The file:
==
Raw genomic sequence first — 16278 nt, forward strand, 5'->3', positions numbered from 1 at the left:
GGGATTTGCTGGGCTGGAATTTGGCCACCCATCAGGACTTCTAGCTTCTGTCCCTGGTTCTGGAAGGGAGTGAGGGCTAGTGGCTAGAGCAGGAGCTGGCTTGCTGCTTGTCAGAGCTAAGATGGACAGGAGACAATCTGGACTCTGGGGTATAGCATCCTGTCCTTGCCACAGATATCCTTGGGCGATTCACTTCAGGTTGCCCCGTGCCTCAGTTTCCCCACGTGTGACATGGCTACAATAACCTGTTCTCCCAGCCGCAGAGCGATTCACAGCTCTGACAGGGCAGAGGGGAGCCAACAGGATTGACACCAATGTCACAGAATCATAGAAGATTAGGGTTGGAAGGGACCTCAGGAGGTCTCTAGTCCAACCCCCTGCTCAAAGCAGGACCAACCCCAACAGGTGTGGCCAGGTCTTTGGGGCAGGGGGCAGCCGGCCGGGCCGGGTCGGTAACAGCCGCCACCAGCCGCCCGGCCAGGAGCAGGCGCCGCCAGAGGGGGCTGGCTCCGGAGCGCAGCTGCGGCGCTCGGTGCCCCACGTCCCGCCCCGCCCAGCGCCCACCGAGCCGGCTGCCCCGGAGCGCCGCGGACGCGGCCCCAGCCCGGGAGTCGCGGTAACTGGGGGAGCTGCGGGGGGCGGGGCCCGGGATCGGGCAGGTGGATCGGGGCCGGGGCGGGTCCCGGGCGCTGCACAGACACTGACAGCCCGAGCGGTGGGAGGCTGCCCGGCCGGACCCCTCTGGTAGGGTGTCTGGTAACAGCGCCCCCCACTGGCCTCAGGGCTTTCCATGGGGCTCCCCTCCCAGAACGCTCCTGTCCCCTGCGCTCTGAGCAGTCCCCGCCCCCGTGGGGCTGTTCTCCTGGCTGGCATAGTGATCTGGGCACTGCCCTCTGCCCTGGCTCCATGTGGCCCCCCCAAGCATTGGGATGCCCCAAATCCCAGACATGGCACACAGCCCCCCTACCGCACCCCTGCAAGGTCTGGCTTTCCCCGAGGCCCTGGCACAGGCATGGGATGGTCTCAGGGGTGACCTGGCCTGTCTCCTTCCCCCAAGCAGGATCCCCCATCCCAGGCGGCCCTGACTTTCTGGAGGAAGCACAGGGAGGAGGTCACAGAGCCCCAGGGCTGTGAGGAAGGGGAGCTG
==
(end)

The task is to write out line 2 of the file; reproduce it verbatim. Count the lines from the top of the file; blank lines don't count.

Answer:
GGGATTTGCTGGGCTGGAATTTGGCCACCCATCAGGACTTCTAGCTTCTGTCCCTGGTTCTGGAAGGGAGTGAGGGCTAGTGGCTAGAGCAGGAGCTGGCTTGCTGCTTGTCAGAGCTAAGATGGACAGGAGACAATCTGGACTCTGGGGTATAGCATCCTGTCCTTGCCACAGATATCCTTGGGCGATTCACTTCAGGTTGCCCCGTGCCTCAGTTTCCCCACGTGTGACATGGCTACAATAACCTGTTCTCCCAGCCGCAGAGCGATTCACAGCTCTGACAGGGCAGAGGGGAGCCAACAGGATTGACACCAATGTCACAGAATCATAGAAGATTAGGGTTGGAAGGGACCTCAGGAGGTCTCTAGTCCAACCCCCTGCTCAAAGCAGGACCAACCCCAACAGGTGTGGCCAGGTCTTTGGGGCAGGGGGCAGCCGGCCGGGCCGGGTCGGTAACAGCCGCCACCAGCCGCCCGGCCAGGAGCAGGCGCCGCCAGAGGGGGCTGGCTCCGGAGCGCAGCTGCGGCGCTCGGTGCCCCACGTCCCGCCCCGCCCAGCGCCCACCGAGCCGGCTGCCCCGGAGCGCCGCGGACGCGGCCCCAGCCCGGGAGTCGCGGTAACTGGGGGAGCTGCGGGGGGCGGGGCCCGGGATCGGGCAGGTGGATCGGGGCCGGGGCGGGTCCCGGGCGCTGCACAGACACTGACAGCCCGAGCGGTGGGAGGCTGCCCGGCCGGACCCCTCTGGTAGGGTGTCTGGTAACAGCGCCCCCCACTGGCCTCAGGGCTTTCCATGGGGCTCCCCTCCCAGAACGCTCCTGTCCCCTGCGCTCTGAGCAGTCCCCGCCCCCGTGGGGCTGTTCTCCTGGCTGGCATAGTGATCTGGGCACTGCCCTCTGCCCTGGCTCCATGTGGCCCCCCCAAGCATTGGGATGCCCCAAATCCCAGACATGGCACACAGCCCCCCTACCGCACCCCTGCAAGGTCTGGCTTTCCCCGAGGCCCTGGCACAGGCATGGGATGGTCTCAGGGGTGACCTGGCCTGTCTCCTTCCCCCAAGCAGGATCCCCCATCCCAGGCGGCCCTGACTTTCTGGAGGAAGCACAGGGAGGAGGTCACAGAGCCCCAGGGCTGTGAGGAAGGGGAGCTG